British populations of butterflies, including some of the most familiar countryside species, will begin disappearing within decades unless we take action. This is the alarming conclusion of new research published in Nature Climate Change by a group of British scientists.

Butterflies are naturally sun-loving creatures, and with the UK sat on the northern edge of many species’ ranges, previous studies have forecast possible benefits to UK populations from a warming climate. However, as the climate changes, extreme weather events including droughts are expected to become more common. Droughts can be a problem for butterflies, especially if they harm the plants upon which caterpillars rely for food. With less food around, populations can crash, and may take several years to recover to pre-drought levels.

The new study used models to predict the frequency of droughts like that of 1995 under different scenarios of greenhouse gas emissions, and examined factors affecting the likelihood and speed of recovery for populations of six species of butterflies that experienced population collapses after the 1995 drought.

While droughts as severe as 1995 have previously only occurred as little as once in 200 years, allowing plenty of time for butterfly populations to recover, the study found that they may become far more frequent. If greenhouse gas emissions continue to increase at current rates, they might even occur on average once every 1.29 years (effectively every summer).

The red admiral is one of the UK’s most common butterflies. Kenneth Dwain HarrelsonCC BY-SA

Under “business as usual” scenarios, the research forecasts the widespread extinction of local colonies of butterflies as soon as 2050. So, what can be done to conserve our butterflies? Here is my simple, three-step guide:

Step 1: Stop Global Warming In Its Tracks

Butterflies don’t have to be colourful. SoebeCC BY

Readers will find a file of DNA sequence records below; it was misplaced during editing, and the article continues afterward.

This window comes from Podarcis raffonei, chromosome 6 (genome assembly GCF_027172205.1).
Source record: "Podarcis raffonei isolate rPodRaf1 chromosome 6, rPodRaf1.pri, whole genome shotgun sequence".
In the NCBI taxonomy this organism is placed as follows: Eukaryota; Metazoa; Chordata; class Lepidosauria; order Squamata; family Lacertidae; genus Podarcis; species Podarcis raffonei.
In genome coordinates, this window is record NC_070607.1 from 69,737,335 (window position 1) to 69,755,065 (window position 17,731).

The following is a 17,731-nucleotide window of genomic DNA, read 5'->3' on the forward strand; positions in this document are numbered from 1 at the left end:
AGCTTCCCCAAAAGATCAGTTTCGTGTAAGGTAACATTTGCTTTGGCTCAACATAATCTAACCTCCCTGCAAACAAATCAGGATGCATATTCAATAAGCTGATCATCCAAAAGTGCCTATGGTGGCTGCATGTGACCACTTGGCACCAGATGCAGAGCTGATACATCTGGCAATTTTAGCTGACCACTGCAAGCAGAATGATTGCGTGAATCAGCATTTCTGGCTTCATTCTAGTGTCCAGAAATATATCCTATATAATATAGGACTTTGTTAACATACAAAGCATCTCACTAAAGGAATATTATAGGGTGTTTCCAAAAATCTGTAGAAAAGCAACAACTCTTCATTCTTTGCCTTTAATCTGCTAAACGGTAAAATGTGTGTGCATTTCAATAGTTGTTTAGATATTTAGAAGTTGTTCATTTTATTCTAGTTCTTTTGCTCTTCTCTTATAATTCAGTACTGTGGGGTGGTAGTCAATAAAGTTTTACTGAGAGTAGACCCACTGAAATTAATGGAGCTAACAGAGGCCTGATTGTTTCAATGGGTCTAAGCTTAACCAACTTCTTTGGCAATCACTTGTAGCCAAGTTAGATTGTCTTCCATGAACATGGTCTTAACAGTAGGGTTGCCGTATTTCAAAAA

Clearly, reducing the impacts of climate change will be important. Delegates from around the globe will meet in Paris later this year for the 2015 UN Climate Change Conference, hoping to reach the first deal on reducing emissions since Kyoto 1992. Under the study’s best case scenario for emissions, 1995-like droughts might occur only every six to seven years, giving butterfly populations much more opportunity to recover in between.

Step 2: Protect Butterfly Habitats

Ensuring the availability of suitable habitats for butterflies can also make a big contribution. The researchers found butterfly populations were more likely to persist through droughts and recovered more rapidly if situated in areas with larger, less fragmented patches of semi-natural habitat, such as grassland. Larger areas are likely to contain more abundant and diverse food-plants, helping more species of butterfly, and can also better resist edge effects associated with drought, such as moisture loss from woodland.

Highly fragmented habitats have more edge relative to their area, and therefore experience more severe edge effects. Well connected habitats, through which butterflies can easily mingle and locate breeding sites, could add decades on to the survival of certain populations as the climate warms.

Buddleia, also known as the butterfly bush, is one of the UK’s best plants for encouraging butterflies. Andy FoggCC BY

Step 3: Create More Butterfly-Friendly Gardens

While large-scale habitat management programmes, such as the establishment of nature reserves, are an important means to preserve semi-natural habitat, the restoration of connectivity is where butterfly enthusiasts can help at home.

According to Richard Fox from the charity Butterfly Conservation, many drought-prone species can be encouraged to breed in gardens by leaving grass to grow long. “You don’t have to let your prize lawn go to rack and ruin, you can just leave a strip along the fence”, Fox told me me. Depending on how much is left, this could provide breeding habitat for species including the speckled wood, ringlet, meadow brown and large skipper.

A female speckled wood butterfly Charles J SharpCC BY

Meanwhile, other species can be helped by choosing garden flowers with care, or letting them choose themselves. “Large and small white will breed on Nasturtiums and love to nectar on flowers like buddleia and perennial wallflower,” advises Fox, while “green-veined white caterpillars can feed on lots of weeds, so not being too tidy can help”. If you have a garden, why not plant some butterfly-friendly plants of your own?